Now the first derived and naive statistic of interest – the total gender breakdown. As we’ve seen above 10.3% is of unknown gender, otherwise we encounter 75.7% male, 13.9% female, and <.01% nonbinary which is perhaps better described as 152 cases.

Sanity Checking With Historical Data

We want some sanity checking that the data from Wikidata reflects the world at large. To do this we compared our total population per year, calculated by date of birth, versus the world population.

Comparing the Wikidata data to historical census data  we find a high significant correlation in total population – Pearson correlation coefficent = .983 with  p<0.01. This lends some credence to the notion that this dataset reflects the world at large. (By the way the historical data trends backwards to 10,000 BCE, but the earliest date of birth in Wikidata is about 4,000 BCE.)

Total Biographies Over Time

These graphs show the absolute volume of items by date of birth and death by gender, and over all time, and 1800 onwards.dob_dod_totals_pretty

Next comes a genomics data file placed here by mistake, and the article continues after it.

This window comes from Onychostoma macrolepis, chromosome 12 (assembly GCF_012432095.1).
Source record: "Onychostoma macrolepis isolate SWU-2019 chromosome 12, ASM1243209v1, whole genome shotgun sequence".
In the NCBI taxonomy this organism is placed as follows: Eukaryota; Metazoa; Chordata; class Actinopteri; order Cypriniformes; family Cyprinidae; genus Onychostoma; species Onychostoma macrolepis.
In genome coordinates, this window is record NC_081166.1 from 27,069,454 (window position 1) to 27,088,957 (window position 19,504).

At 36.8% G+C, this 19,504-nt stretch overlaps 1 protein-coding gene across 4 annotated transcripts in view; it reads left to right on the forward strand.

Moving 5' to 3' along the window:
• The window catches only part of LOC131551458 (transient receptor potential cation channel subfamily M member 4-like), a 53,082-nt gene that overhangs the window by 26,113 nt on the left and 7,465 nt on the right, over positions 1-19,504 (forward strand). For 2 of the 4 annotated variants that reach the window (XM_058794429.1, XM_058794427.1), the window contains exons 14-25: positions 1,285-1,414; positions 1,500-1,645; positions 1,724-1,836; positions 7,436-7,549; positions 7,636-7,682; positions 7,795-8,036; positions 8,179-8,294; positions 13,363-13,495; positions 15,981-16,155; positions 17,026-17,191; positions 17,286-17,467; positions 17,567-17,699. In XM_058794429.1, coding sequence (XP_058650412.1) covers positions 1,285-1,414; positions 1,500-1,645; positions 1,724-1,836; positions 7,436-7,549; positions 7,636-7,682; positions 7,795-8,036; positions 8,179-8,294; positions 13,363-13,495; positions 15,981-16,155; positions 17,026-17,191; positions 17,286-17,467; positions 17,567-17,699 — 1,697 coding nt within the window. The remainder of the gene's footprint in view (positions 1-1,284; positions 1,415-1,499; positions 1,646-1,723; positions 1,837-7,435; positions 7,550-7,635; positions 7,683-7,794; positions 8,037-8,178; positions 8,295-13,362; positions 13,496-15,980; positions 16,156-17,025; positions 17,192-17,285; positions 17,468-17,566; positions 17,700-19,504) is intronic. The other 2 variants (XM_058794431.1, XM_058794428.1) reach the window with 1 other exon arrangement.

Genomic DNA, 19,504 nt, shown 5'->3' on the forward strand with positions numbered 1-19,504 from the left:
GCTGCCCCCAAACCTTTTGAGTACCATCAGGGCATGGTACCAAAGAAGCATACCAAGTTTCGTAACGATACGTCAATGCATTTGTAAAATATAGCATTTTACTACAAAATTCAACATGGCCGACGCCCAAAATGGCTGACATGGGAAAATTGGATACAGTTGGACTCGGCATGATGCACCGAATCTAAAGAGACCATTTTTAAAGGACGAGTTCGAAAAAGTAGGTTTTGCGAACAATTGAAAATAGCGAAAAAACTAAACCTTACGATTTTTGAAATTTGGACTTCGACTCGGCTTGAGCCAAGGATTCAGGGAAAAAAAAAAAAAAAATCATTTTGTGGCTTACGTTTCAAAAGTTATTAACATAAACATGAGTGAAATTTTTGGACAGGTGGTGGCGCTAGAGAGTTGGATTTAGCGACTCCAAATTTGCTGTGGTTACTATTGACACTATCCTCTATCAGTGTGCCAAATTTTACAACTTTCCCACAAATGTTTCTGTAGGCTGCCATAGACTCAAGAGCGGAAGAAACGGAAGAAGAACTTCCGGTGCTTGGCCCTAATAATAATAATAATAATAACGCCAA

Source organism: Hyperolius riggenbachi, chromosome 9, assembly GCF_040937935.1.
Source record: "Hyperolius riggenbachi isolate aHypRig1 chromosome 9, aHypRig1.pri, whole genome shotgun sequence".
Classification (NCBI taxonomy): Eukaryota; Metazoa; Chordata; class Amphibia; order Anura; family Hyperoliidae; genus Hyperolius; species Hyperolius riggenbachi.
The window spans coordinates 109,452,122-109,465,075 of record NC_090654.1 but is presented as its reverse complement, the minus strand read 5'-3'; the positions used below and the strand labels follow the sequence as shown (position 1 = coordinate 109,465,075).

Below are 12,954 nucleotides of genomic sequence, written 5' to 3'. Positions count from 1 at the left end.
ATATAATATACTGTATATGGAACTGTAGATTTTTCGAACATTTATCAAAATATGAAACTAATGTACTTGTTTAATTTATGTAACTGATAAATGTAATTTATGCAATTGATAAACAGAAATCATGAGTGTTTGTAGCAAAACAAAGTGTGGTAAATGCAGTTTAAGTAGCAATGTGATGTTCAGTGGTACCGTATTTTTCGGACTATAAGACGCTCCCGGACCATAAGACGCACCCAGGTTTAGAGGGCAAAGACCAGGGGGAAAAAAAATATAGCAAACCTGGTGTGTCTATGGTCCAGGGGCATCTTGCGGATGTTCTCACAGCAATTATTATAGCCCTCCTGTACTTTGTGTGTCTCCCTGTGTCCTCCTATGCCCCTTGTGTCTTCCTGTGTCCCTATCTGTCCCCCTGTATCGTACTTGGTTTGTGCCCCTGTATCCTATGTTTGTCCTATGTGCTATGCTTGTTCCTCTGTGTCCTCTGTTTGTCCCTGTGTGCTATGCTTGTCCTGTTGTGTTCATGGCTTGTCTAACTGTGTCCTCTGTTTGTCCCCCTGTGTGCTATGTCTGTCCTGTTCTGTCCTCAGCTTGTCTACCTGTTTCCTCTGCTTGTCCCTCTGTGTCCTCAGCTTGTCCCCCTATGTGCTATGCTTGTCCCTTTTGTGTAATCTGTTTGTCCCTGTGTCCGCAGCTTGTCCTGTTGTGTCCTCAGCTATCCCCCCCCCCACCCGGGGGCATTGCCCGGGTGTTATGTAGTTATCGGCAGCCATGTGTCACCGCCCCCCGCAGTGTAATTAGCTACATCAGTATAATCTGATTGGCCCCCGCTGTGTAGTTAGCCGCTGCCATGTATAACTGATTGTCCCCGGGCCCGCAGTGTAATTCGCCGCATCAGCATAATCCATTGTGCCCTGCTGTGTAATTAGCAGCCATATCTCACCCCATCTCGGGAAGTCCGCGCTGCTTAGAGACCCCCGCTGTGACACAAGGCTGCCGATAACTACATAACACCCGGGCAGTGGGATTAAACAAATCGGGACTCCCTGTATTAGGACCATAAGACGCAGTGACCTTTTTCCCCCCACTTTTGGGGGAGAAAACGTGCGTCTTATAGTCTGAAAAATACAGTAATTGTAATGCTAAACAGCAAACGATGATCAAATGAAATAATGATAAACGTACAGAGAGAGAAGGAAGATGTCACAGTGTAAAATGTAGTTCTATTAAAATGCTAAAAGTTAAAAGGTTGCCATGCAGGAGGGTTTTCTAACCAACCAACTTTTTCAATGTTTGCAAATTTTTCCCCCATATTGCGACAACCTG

This first visualization of the gender gap shows how Wikipedia’s retroactive focus on history has been consistent in it’s bias in representing females. It’s also generally quite a smooth curve save for some noticable spikes around World War I and II.

It’s intriguing to contemplate how we might expect date of birth and death to be related. If they were equally well recorded – and barring extreme events like wars – the death curve would look like a right-shifted birth curve. However we see empirically that is not true. At all times the death curve remains absolutely smaller than birth, by a factor of about two-thirds. So we can see a bias in recording the date of birth more often than than date of death.

Gender Ratios Over Time

The indication of visual skew in gender prodded me to look at how the ratio of male female and nonbinary genders develop over time.